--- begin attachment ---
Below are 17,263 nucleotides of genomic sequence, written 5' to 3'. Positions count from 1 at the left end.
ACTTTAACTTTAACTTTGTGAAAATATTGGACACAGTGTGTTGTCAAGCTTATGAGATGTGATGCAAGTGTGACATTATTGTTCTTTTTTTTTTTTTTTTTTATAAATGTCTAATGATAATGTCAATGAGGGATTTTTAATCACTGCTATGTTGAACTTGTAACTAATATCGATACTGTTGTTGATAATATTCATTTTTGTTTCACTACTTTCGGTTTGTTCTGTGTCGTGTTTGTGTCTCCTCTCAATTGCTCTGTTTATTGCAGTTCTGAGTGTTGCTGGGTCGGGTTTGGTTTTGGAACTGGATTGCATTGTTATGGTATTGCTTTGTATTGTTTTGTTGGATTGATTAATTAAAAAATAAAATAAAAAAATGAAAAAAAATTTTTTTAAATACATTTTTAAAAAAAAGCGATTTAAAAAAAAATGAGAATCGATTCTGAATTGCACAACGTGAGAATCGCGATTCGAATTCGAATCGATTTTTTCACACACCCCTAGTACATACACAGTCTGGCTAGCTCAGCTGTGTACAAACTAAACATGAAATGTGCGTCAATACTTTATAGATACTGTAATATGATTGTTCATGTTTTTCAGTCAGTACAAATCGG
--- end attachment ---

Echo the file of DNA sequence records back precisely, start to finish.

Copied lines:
Below are 17,263 nucleotides of genomic sequence, written 5' to 3'. Positions count from 1 at the left end.
ACTTTAACTTTAACTTTGTGAAAATATTGGACACAGTGTGTTGTCAAGCTTATGAGATGTGATGCAAGTGTGACATTATTGTTCTTTTTTTTTTTTTTTTTTATAAATGTCTAATGATAATGTCAATGAGGGATTTTTAATCACTGCTATGTTGAACTTGTAACTAATATCGATACTGTTGTTGATAATATTCATTTTTGTTTCACTACTTTCGGTTTGTTCTGTGTCGTGTTTGTGTCTCCTCTCAATTGCTCTGTTTATTGCAGTTCTGAGTGTTGCTGGGTCGGGTTTGGTTTTGGAACTGGATTGCATTGTTATGGTATTGCTTTGTATTGTTTTGTTGGATTGATTAATTAAAAAATAAAATAAAAAAATGAAAAAAAATTTTTTTAAATACATTTTTAAAAAAAAGCGATTTAAAAAAAAATGAGAATCGATTCTGAATTGCACAACGTGAGAATCGCGATTCGAATTCGAATCGATTTTTTCACACACCCCTAGTACATACACAGTCTGGCTAGCTCAGCTGTGTACAAACTAAACATGAAATGTGCGTCAATACTTTATAGATACTGTAATATGATTGTTCATGTTTTTCAGTCAGTACAAATCGG